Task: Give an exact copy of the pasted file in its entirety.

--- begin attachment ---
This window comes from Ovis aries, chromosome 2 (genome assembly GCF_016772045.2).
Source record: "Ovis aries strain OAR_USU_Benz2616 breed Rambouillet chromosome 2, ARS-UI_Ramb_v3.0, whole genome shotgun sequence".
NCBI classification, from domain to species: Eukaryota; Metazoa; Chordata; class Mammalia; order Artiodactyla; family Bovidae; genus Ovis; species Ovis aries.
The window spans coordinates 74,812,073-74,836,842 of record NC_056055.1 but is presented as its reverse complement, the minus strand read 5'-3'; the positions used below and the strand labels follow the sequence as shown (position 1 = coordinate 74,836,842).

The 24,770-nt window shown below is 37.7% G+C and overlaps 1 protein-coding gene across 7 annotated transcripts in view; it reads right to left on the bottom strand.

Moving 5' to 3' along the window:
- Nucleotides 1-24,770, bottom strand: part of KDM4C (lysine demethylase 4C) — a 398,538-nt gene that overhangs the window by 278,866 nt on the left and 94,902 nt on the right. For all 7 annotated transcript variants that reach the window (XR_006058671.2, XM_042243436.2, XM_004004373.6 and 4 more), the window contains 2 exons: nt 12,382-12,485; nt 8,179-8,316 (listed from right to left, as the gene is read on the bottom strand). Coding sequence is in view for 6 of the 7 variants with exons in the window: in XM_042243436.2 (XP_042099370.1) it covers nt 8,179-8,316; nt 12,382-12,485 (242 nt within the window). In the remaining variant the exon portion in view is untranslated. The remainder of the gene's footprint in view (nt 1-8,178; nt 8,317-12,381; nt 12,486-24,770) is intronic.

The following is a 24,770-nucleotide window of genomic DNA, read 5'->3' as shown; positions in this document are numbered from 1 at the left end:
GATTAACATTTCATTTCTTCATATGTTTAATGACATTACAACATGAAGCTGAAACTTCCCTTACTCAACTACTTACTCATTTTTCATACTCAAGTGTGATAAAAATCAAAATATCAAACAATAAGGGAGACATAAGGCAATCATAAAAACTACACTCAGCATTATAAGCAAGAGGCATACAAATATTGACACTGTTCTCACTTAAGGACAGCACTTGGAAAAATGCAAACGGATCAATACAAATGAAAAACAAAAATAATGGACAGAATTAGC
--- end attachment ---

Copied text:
This window comes from Ovis aries, chromosome 2 (genome assembly GCF_016772045.2).
Source record: "Ovis aries strain OAR_USU_Benz2616 breed Rambouillet chromosome 2, ARS-UI_Ramb_v3.0, whole genome shotgun sequence".
NCBI classification, from domain to species: Eukaryota; Metazoa; Chordata; class Mammalia; order Artiodactyla; family Bovidae; genus Ovis; species Ovis aries.
The window spans coordinates 74,812,073-74,836,842 of record NC_056055.1 but is presented as its reverse complement, the minus strand read 5'-3'; the positions used below and the strand labels follow the sequence as shown (position 1 = coordinate 74,836,842).

The 24,770-nt window shown below is 37.7% G+C and overlaps 1 protein-coding gene across 7 annotated transcripts in view; it reads right to left on the bottom strand.

Moving 5' to 3' along the window:
- Nucleotides 1-24,770, bottom strand: part of KDM4C (lysine demethylase 4C) — a 398,538-nt gene that overhangs the window by 278,866 nt on the left and 94,902 nt on the right. For all 7 annotated transcript variants that reach the window (XR_006058671.2, XM_042243436.2, XM_004004373.6 and 4 more), the window contains 2 exons: nt 12,382-12,485; nt 8,179-8,316 (listed from right to left, as the gene is read on the bottom strand). Coding sequence is in view for 6 of the 7 variants with exons in the window: in XM_042243436.2 (XP_042099370.1) it covers nt 8,179-8,316; nt 12,382-12,485 (242 nt within the window). In the remaining variant the exon portion in view is untranslated. The remainder of the gene's footprint in view (nt 1-8,178; nt 8,317-12,381; nt 12,486-24,770) is intronic.

The following is a 24,770-nucleotide window of genomic DNA, read 5'->3' as shown; positions in this document are numbered from 1 at the left end:
GATTAACATTTCATTTCTTCATATGTTTAATGACATTACAACATGAAGCTGAAACTTCCCTTACTCAACTACTTACTCATTTTTCATACTCAAGTGTGATAAAAATCAAAATATCAAACAATAAGGGAGACATAAGGCAATCATAAAAACTACACTCAGCATTATAAGCAAGAGGCATACAAATATTGACACTGTTCTCACTTAAGGACAGCACTTGGAAAAATGCAAACGGATCAATACAAATGAAAAACAAAAATAATGGACAGAATTAGC